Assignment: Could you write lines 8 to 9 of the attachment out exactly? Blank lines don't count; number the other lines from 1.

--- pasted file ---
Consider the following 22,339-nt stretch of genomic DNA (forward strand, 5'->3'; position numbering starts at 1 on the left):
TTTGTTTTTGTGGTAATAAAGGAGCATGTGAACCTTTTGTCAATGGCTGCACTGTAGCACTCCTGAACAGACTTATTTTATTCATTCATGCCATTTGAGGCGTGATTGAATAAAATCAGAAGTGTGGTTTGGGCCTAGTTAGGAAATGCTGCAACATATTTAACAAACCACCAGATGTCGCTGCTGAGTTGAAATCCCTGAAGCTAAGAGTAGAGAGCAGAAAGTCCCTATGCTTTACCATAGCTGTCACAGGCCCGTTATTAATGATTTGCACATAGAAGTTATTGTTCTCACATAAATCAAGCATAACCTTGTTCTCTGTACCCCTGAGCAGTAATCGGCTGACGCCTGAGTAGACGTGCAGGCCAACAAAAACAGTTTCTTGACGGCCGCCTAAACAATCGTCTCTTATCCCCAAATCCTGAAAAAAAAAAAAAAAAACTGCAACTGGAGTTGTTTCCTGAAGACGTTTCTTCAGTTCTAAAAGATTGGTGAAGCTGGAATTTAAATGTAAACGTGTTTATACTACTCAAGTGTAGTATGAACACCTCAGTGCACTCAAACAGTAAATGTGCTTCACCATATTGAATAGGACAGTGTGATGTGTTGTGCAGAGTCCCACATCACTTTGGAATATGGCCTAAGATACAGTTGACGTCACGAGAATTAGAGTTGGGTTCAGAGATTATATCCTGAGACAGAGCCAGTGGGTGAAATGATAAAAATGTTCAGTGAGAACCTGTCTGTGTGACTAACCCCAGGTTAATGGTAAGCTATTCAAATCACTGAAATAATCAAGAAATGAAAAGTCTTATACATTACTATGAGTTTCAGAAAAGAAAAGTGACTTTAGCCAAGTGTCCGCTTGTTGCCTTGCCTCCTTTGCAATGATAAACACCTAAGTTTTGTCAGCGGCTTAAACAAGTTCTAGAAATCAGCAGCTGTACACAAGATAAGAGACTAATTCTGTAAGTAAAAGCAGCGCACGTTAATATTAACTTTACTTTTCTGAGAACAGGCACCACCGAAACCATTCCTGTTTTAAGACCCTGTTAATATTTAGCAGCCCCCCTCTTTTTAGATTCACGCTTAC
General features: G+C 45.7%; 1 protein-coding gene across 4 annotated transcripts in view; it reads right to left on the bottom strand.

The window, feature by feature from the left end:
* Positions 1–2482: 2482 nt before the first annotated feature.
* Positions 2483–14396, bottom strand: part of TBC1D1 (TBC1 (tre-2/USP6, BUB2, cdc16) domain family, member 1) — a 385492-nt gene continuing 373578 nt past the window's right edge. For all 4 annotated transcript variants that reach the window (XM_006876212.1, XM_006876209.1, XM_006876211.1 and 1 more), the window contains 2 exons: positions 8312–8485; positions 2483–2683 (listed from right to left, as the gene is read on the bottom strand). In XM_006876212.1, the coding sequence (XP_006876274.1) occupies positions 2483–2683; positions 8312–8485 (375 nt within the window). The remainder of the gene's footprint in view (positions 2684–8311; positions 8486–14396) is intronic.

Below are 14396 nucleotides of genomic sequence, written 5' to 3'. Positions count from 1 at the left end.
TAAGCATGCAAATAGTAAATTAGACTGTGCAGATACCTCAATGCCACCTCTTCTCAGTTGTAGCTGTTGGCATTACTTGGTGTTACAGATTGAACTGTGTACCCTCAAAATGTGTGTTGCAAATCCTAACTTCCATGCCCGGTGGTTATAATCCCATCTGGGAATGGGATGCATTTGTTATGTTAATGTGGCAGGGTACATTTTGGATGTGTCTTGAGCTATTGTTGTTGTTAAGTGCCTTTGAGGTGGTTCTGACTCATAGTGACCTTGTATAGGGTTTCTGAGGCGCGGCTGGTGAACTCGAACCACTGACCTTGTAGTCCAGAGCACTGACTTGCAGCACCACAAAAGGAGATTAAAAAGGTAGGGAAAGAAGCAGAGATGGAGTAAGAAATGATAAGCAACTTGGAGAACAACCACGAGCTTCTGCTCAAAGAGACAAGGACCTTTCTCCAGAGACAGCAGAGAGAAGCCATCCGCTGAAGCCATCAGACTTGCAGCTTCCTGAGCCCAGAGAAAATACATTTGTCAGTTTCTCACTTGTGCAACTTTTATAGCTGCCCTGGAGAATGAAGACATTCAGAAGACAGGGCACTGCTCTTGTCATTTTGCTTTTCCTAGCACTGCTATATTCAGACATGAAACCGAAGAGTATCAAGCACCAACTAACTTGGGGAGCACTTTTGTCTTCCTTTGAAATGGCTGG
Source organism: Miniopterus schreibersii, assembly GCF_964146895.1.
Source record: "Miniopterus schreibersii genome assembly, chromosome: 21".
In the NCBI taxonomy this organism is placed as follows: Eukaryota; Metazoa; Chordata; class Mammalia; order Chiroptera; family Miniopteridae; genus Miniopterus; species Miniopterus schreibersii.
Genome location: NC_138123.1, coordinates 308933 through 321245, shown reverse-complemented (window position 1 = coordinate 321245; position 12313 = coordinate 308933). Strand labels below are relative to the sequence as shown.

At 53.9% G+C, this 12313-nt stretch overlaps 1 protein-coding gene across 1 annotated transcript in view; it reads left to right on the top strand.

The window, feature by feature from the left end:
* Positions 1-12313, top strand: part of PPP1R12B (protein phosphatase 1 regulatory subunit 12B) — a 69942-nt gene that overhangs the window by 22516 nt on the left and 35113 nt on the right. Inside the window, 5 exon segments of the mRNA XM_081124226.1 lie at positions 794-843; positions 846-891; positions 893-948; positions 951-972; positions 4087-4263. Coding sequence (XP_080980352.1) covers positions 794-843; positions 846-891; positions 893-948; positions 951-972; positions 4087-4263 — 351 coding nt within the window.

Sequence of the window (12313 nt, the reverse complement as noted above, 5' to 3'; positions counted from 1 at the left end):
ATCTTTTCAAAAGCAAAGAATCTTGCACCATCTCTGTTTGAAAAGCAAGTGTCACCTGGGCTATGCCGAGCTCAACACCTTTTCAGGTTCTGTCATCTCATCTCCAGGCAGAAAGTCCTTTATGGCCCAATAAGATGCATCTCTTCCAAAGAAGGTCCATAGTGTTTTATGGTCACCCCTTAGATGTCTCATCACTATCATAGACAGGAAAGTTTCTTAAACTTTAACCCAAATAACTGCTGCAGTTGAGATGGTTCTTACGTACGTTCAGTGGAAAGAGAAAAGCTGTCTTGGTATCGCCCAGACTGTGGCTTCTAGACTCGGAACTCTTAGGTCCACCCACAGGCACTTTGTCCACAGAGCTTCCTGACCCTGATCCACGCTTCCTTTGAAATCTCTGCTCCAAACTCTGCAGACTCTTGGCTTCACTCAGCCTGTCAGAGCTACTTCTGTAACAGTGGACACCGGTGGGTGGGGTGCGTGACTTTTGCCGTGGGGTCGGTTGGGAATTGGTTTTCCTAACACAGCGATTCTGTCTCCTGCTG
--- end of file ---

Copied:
TAAGCATGCAAATAGTAAATTAGACTGTGCAGATACCTCAATGCCACCTCTTCTCAGTTGTAGCTGTTGGCATTACTTGGTGTTACAGATTGAACTGTGTACCCTCAAAATGTGTGTTGCAAATCCTAACTTCCATGCCCGGTGGTTATAATCCCATCTGGGAATGGGATGCATTTGTTATGTTAATGTGGCAGGGTACATTTTGGATGTGTCTTGAGCTATTGTTGTTGTTAAGTGCCTTTGAGGTGGTTCTGACTCATAGTGACCTTGTATAGGGTTTCTGAGGCGCGGCTGGTGAACTCGAACCACTGACCTTGTAGTCCAGAGCACTGACTTGCAGCACCACAAAAGGAGATTAAAAAGGTAGGGAAAGAAGCAGAGATGGAGTAAGAAATGATAAGCAACTTGGAGAACAACCACGAGCTTCTGCTCAAAGAGACAAGGACCTTTCTCCAGAGACAGCAGAGAGAAGCCATCCGCTGAAGCCATCAGACTTGCAGCTTCCTGAGCCCAGAGAAAATACATTTGTCAGTTTCTCACTTGTGCAACTTTTATAGCTGCCCTGGAGAATGAAGACATTCAGAAGACAGGGCACTGCTCTTGTCATTTTGCTTTTCCTAGCACTGCTATATTCAGACATGAAACCGAAGAGTATCAAGCACCAACTAACTTGGGGAGCACTTTTGTCTTCCTTTGAAATGGCTGG
Source organism: Miniopterus schreibersii, assembly GCF_964146895.1.